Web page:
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The Behavior of the P-Value When the Alternative Hypothesis is True
H. M. James Hung, Robert T. O'Neill, Peter Bauer and Karl Kohne
Vol. 53, No. 1 (Mar., 1997), pp. 11-22
Published by: International Biometric Society
Stable URL: http://www.jstor.org/stable/2533093
Page Count: 12
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The P-value is a random variable derived from the distribution of the test statistic used to analyze a data set and to test a null hypothesis. Under the null hypothesis, the P-value based on a continuous test statistic has a uniform distribution over the interval [0, 1], regardless of the sample size of the experiment. In contrast, the distribution of the P-value under the alternative hypothesis is a function of both sample size and the true value or range of true values of the tested parameter. The characteristics, such as mean and percentiles, of the P-value distribution can give valuable insight into how the P-value behaves for a variety of parameter values and sample sizes. Potential applications of the P-value distribution under the alternative hypothesis to the design, analysis, and interpretation of results of clinical trials are considered.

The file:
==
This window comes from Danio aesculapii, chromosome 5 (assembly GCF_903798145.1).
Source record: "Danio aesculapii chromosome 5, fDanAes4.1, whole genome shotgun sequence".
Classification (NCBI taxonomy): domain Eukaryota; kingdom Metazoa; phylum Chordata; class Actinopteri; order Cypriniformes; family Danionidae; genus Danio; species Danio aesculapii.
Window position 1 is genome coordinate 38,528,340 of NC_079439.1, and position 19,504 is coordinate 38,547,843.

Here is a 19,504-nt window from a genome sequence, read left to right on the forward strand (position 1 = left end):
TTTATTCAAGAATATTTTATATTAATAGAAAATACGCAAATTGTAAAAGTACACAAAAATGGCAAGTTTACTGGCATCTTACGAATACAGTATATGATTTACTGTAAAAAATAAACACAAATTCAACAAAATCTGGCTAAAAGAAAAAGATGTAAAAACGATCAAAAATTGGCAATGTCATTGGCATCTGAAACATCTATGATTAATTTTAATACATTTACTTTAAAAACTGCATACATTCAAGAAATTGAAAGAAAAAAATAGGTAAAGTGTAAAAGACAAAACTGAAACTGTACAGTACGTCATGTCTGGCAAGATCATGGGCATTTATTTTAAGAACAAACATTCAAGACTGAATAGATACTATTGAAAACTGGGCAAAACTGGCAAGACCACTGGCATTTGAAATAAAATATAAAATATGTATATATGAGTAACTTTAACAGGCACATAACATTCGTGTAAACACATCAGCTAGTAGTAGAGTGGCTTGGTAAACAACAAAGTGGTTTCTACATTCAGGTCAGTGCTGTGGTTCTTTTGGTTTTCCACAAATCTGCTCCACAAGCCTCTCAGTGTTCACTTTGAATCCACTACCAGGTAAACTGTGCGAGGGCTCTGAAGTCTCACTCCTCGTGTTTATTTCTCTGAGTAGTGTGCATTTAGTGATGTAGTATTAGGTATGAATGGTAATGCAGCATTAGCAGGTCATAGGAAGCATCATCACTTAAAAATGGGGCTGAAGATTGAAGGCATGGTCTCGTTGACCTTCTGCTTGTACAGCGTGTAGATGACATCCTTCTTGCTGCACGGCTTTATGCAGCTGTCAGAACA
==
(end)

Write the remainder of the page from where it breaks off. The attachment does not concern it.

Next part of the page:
Biometrics © 1997 International Biometric Society